U.S. worker productivity declined this spring for the third straight quarter, extending a long stall in labor-productivity growth that threatens to restrain worker pay and the broader economy ahead.
Nonfarm business productivity, measured as the output of goods and services produced by American workers per hour worked, decreased at a 0.5% seasonally adjusted annual rate in the second quarter as hours increased faster than output, the Labor Department said Tuesday.
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Productivity had declined at a 0.6% pace in the first quarter, unrevised from an earlier estimate, and dropped at a 2.4% pace in the final three months of 2015.
Productivity in the second quarter was down 0.4% from a year earlier, the first annual decline in three years.
Unit labor costs at nonfarm businesses rose at a 2.0% annual rate in the spring after falling at a 0.2% pace in the first quarter, which was revised down from a previous estimate of growth at a 4.5% annual rate.
Compared with a year earlier, unit labor costs were up 2.1% in the second quarter.
Economists surveyed by The Wall Street Journal had expected productivity to rise at a 0.4% rate and unit labor costs to increase at a 1.8% pace during the second quarter.
The pace of productivity growth is a key factor in determining how quickly worker pay and overall economic output can grow over time without stoking higher inflation. Strong productivity gains, as seen in the late 1990s and early 2000s, can translate into robust economic growth and rising inflation-adjusted wages. But sluggish productivity growth can restrain wage and economic growth.
Productivity growth started to slow before the 2007-2009 recession and has all but stalled in recent years. Annual growth averaged 1.3% in 2007 through 2015, just half the average pace of 2.6% in 2000 through 2007, according to the Labor Department.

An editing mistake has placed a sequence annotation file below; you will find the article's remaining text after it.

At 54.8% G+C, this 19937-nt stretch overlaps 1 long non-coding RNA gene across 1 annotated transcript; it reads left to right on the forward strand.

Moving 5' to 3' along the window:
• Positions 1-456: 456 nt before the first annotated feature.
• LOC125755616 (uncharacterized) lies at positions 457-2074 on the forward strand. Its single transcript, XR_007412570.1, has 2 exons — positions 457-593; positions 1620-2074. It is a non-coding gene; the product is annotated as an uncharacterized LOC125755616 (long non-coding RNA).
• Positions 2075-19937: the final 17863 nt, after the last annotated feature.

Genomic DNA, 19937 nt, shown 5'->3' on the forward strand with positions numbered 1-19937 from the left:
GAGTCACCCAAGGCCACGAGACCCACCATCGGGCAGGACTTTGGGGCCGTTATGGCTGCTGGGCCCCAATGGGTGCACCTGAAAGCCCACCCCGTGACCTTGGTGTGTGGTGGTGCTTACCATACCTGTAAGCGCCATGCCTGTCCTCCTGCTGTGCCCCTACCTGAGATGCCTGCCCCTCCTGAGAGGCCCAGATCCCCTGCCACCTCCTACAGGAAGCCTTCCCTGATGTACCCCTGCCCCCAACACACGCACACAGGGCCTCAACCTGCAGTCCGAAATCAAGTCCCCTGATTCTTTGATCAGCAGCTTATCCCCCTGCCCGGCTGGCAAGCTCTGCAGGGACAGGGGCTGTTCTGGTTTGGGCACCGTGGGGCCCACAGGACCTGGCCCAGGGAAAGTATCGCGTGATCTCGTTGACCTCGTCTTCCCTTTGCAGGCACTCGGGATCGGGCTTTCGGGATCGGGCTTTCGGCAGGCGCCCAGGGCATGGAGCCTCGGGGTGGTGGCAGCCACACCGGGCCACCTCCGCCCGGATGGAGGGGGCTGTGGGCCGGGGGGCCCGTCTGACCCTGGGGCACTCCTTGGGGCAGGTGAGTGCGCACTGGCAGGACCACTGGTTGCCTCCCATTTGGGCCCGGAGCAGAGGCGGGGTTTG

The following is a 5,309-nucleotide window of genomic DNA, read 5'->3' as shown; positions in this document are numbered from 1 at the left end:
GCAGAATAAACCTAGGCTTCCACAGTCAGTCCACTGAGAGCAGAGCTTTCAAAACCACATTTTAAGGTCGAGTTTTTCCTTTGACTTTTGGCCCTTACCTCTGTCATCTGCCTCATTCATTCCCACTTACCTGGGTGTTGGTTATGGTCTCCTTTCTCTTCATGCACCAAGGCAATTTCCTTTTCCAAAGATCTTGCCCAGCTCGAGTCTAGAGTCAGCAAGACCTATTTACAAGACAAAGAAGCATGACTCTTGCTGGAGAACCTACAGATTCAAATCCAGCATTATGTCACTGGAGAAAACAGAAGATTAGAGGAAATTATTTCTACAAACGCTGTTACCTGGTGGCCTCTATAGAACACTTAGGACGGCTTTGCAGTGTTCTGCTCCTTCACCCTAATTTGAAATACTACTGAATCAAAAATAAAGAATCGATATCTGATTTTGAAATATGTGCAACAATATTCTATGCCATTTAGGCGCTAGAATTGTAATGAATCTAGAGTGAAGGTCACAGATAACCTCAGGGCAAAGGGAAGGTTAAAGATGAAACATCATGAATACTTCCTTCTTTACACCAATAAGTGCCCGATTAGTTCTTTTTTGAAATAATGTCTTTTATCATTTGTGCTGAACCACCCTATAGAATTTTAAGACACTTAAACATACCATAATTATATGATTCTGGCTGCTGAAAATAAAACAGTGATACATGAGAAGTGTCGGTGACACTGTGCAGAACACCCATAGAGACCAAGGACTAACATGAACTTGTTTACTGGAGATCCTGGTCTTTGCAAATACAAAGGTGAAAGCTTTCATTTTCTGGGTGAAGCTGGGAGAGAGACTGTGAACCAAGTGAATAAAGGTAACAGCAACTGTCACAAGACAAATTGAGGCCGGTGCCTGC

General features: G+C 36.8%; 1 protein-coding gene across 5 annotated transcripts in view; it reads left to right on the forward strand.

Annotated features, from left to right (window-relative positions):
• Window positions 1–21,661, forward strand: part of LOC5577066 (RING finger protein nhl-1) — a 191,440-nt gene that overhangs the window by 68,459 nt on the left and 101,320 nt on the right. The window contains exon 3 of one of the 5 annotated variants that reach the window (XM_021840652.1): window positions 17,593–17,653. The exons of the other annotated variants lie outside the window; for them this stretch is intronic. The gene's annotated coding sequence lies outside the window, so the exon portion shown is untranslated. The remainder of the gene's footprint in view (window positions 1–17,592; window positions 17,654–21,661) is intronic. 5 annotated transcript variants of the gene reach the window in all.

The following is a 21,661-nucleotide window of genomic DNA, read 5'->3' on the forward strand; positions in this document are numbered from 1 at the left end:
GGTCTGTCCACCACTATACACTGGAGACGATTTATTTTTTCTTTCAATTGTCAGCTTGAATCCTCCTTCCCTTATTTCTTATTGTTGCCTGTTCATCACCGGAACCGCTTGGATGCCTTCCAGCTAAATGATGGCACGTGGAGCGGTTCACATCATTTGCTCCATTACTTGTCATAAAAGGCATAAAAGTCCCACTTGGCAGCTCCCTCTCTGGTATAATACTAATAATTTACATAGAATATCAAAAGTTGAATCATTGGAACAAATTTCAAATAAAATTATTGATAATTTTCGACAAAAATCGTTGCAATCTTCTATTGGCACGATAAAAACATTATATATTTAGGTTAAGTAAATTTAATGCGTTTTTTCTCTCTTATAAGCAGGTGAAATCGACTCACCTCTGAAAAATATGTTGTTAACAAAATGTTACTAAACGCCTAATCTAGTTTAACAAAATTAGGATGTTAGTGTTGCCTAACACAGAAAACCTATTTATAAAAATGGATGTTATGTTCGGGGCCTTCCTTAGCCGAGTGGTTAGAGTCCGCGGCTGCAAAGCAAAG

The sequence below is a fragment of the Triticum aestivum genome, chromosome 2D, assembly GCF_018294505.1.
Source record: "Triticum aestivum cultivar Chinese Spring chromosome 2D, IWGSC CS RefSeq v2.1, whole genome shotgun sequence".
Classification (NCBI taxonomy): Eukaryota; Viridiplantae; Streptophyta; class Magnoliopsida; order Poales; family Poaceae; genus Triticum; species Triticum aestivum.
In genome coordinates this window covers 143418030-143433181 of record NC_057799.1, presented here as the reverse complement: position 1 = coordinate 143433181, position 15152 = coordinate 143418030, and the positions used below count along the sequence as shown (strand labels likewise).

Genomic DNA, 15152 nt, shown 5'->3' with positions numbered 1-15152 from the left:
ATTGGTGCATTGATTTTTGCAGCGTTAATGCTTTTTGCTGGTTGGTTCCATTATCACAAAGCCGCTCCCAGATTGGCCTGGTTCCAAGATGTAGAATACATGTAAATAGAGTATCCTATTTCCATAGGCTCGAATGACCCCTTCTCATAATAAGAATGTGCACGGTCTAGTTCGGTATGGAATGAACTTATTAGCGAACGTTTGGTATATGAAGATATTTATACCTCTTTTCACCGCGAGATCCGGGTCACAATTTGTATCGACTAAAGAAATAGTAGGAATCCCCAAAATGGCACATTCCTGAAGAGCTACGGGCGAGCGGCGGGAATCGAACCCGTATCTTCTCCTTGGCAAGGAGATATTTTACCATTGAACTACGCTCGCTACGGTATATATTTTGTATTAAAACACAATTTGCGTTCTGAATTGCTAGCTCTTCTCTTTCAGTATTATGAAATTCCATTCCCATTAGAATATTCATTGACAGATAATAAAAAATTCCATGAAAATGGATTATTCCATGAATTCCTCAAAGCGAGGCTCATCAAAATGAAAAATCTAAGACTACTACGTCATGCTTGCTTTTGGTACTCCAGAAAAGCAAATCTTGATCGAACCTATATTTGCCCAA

Federal Reserve Chairwoman Janet Yellen in June described the outlook for productivity growth as a "key uncertainty for the U.S. economy" that will help determine the future trend for living standards.
"Understanding whether, and by how much, productivity growth will pick up is a crucial part of the economic outlook," Ms. Yellen said. "But this is a very difficult question, and economists are divided. Some are relatively optimistic, pointing to the continuing pace of innovations that promise revolutionary technologies, from genetically tailored medical therapies to self-driving cars. Others believe that the low-hanging fruit of innovation largely has been picked and that there is simply less scope for further gains."
She described herself as "cautiously optimistic" but said it "would be helpful to adopt public policies designed to boost productivity," such as promoting investment.
Business investment has been a notable sore spot for the economy in recent months. A closely watched measure of business spending, fixed nonresidential investment, has declined for the past three quarters according to Commerce Department data. A proxy for spending on new equipment, new orders for nondefense capital goods excluding aircraft, has declined on a year-over-year basis almost continuously for the past year and a half.
Some of the weakness has come from the mining industry. Capital expenditures at Baker Hughes Inc. were down 19% in the second quarter compared with the first quarter and plunged 73% from a year earlier. The Houston-based oil-field-services firm and the broader U.S. energy sector have been squeezed by a two-year slump in oil prices.
"During this downturn, we have been extremely disciplined in our capital deployment and going forward, we will continue to maintain the same rigor," Chief Financial Officer Kimberly Ross told analysts last month.
The outlook could be set to brighten. A recent Business Roundtable survey of business executives found more U.S. firms planned to ramp up their capital expenditures and fewer planned to cut back on investment compared with earlier in 2016.
Defense contractor Raytheon Co. in late July reported its operating margins improved in the second quarter, which Chief Financial Officer Toby O'Brien told analysts was partly "the payoff from our investment in factory automation and equipment upgrades."
Sluggish productivity growth and rising labor costs could fuel higher inflation if firms passed along higher expenses to customers in the form of higher prices, though the precise relationship between prices and wages remains ambiguous. Fed researchers last year said they found little evidence of a link in recent years between labor costs and price inflation. U.S. inflation has undershot the Fed's 2% target for more than four years.
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